While race-car performance is the goal of a large cross-section of enthusiasts, the key to completing a very powerful "Cam-Only" LS1 build is a delicate balance of both parts and tuning talent. As described in Parts I and II of LS1 Power Plan (HPP, Aug. and Sept. '08), a well-thought-out combination of parts for the 346-cubic inch mill can increase both power and torque without sacrificing driveability or turning your Bird into a "high-rpm" only car.
Before heading off to the chassis dyno and dragstrip to quantify the gains, in Part I of LS1 Power Plan we freed up the intake and exhaust by installing an SLP LS6 intake manifold and a Jet-Hot headers/off-road Y-pipe system, gaining almost 26 rwhp. Since the engine now has the intake and exhaust flow required to make full use of an aftermarket camshaft, Part II detailed the removal of the stock LS1 cam and the installation of an aggressive Comp Cams hydraulic roller. Once the cam was installed, the weak factory valvesprings and pushrods were addressed with a full Comp dual valvespring kit and Hi-Tech pushrods, paving the way for custom tuning to unleash the newfound power.
Now retired from daily driver duties, Harold Baker's automatic-equipped '00 WS6 T/A carries 66,000 miles and is cruised for fun and used to bracket race in the Texas Muscle Car Club Challenge Series. In addition to the components installed in Parts I and II, the car has a long list of free and cost-effective mods including a Corsa after-cat exhaust, BBK 80mm throttle body, and an aftermarket suspension.
Power Products Recap Available for all '98-'02 LS-equipped Firebirds, Jet-Hot's tuned lon
Follow along as Matt Garzonie at Real Performance Motorsports (RPM) in Lewisville, Texas, tunes the T/A and tests it on RPM's Dynojet chassis dyno. Once the tuning and dyno testing are complete, the owner will put in some seat time and head out to the Texas Motorplex in Ennis, Texas, to reveal the performance gains on the track.
Cam Tuning: How To Avoid "One And Done"
As soon as the installation of the camshaft and valvetrain was completed, the task of tuning the car fell to Matt Garzonie of RPM. According to Matt, "Enthusiasts often don't recognize that changing from a stock cam to an aftermarket one requires significant tuning expertise. The farther a cam profile gets from stock, the greater the number of changes that must be done in order to get the engine to run, idle, and perform well across the rpm band. For almost every cam that we install at RPM, we have the 'one and done' theory, which states: 'Without tuning, the car will start exactly one time before it won't start again.' While the Bird is idling during initial start up, the computer is attempting to adjust to the changes to the vacuum present at idle. Combine that with the fuel being distributed to the engine at the incorrect pulse width for valve timing events and the computer simply can't adjust itself when the combined changes are so large."
Garzonie continues, "For LS1 and LS6 applications that do not contain the new LS2/LS3-style electronic idle air control (IAC) valve that automatically modulates the amount of air at idle, we routinely drill a small hole in the throttle body blade and adjust the throttle body and idle speed up (900-950 idle speed) in order to get the Pontiac restarted. We utilize HP Tuners' VCM Suite to adjust a number of variables including the base-running idle and airflow table, initial timing, IAC park position airflow, and the throttle follower decay and delay tables.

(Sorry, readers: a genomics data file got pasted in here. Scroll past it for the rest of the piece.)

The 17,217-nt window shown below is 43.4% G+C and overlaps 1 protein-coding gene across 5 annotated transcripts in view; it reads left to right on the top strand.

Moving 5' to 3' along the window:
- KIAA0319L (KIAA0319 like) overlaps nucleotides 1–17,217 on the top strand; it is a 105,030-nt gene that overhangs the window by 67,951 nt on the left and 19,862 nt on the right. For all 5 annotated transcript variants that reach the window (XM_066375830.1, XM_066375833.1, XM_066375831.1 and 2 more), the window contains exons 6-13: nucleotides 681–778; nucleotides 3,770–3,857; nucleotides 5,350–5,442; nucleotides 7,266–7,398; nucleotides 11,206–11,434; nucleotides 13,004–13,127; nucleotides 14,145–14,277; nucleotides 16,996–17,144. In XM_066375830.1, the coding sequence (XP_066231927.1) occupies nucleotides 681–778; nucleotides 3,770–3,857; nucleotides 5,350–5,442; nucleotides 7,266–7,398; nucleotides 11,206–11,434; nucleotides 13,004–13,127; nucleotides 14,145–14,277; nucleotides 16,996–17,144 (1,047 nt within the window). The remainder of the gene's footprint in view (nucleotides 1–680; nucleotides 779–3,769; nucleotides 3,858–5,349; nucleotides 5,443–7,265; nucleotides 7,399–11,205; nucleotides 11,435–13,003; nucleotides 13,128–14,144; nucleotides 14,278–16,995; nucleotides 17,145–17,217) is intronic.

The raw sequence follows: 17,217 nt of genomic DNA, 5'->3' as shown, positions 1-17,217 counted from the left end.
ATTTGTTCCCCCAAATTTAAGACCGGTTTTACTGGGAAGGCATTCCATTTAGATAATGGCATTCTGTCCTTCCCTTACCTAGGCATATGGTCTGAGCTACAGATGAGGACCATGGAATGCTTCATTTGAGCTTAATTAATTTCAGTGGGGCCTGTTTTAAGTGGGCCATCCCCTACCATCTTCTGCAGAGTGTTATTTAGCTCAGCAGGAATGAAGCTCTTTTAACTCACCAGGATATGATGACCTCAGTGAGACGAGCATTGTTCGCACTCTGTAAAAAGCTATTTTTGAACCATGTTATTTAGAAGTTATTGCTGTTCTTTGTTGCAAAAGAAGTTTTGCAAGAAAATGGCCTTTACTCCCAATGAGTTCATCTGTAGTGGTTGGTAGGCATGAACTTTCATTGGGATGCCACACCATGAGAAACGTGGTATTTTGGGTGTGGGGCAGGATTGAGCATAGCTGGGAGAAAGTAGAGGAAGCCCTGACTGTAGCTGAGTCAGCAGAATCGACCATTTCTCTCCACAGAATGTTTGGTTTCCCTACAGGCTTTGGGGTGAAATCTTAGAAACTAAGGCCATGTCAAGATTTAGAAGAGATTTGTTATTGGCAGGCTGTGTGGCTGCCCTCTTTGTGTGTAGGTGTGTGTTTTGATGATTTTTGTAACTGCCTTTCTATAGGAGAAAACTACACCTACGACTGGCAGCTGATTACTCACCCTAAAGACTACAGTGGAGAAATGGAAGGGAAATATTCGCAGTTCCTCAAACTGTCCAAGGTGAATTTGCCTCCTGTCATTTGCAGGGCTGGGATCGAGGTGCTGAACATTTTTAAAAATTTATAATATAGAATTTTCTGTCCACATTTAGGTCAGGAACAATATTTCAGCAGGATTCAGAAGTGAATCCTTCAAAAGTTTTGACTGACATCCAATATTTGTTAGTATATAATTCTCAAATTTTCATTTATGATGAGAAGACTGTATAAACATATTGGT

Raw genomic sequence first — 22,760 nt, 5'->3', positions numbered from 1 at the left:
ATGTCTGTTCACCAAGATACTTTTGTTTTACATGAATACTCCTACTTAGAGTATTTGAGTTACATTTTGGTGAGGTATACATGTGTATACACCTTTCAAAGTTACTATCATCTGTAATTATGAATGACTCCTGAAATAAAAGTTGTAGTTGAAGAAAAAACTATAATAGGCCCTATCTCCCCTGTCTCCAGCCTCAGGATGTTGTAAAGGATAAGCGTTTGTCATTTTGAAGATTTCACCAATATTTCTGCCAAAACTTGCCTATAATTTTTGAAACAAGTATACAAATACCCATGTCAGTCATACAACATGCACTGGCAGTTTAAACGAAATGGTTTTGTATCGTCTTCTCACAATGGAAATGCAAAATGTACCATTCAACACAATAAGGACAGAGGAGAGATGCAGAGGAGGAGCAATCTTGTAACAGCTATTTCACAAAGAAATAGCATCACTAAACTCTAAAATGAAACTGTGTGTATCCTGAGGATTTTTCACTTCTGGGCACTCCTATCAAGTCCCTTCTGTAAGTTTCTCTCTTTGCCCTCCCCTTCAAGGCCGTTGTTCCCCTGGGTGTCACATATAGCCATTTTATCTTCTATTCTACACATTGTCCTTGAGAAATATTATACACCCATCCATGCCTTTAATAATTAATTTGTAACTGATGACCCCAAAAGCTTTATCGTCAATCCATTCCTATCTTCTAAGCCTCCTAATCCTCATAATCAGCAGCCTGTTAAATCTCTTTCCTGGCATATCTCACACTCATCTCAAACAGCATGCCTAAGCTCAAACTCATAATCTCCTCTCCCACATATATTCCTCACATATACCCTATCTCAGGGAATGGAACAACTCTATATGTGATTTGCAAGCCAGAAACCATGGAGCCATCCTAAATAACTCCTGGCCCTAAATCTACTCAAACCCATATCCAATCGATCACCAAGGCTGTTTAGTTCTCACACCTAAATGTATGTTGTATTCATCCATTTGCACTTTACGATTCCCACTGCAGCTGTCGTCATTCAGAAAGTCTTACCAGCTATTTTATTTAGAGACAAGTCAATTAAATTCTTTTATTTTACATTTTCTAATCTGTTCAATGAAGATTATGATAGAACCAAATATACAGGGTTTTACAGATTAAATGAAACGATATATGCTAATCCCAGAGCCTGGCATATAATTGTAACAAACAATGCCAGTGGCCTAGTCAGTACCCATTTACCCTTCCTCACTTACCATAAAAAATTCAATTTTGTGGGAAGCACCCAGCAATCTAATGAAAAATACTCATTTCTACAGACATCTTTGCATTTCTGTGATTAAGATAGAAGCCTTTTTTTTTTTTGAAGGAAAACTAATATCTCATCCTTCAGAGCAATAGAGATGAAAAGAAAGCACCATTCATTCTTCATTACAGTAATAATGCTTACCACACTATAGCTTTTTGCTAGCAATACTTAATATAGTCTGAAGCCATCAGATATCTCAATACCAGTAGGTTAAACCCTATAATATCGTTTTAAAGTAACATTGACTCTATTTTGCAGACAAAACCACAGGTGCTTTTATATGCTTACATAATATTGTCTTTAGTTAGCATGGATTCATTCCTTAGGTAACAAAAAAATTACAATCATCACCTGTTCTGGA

"After the vehicle idles, we start adjusting the amount of fuel that the cylinders are getting by using the volumetric efficiency (VE) table to trim or richen the levels at idle. Once the Pontiac is warm, it is shut down and allowed to cool. This is especially important on a vehicle with new valvesprings as Comp wants the springs to be heat cycled before being operated at wide-open throttle. In addition, by allowing the car to cool down, the process of tweaking the cold-start tune can be refined so we are sure that it will start right up and idle properly when cold.
To maximize the potential of the increased intake and exhaust modifications, we turned to
Since the Comp Cam exceeded the factory LS1's spring rating of 0.525-inch lift, a complete
In order to get more air into the engine, SLP Performance offers an EGR-compliant version
"After the engine is started again, I reference our extensive database of custom tunes and create one that will generate maximum safe power. Depending on the camshaft and components, we generally shoot for wide-open throttle air/fuel ratios between 12.5 and 12.8, with total timing in the 24 to 28 degree range. Stock LS1s as a rule usually have 24 degrees of timing and an air/fuel ratio ranging anywhere from 12.1 to 13.1, with around 12.4 as the average.
"For the initial dyno pull, I put in 24 degrees of timing and the air/fuel ratio registered at 11.7. Although the total power was 377.3 and 362.1, we knew that additional changes to the timing and fuel would generate better power.
"Once the air/fuel ratio is in the range that I am looking for, I adjust the timing and fuel until the engine first starts to register knock and then either add fuel or reduce timing so that it can generate maximum power without easily producing knock when the engine is heat-soaked.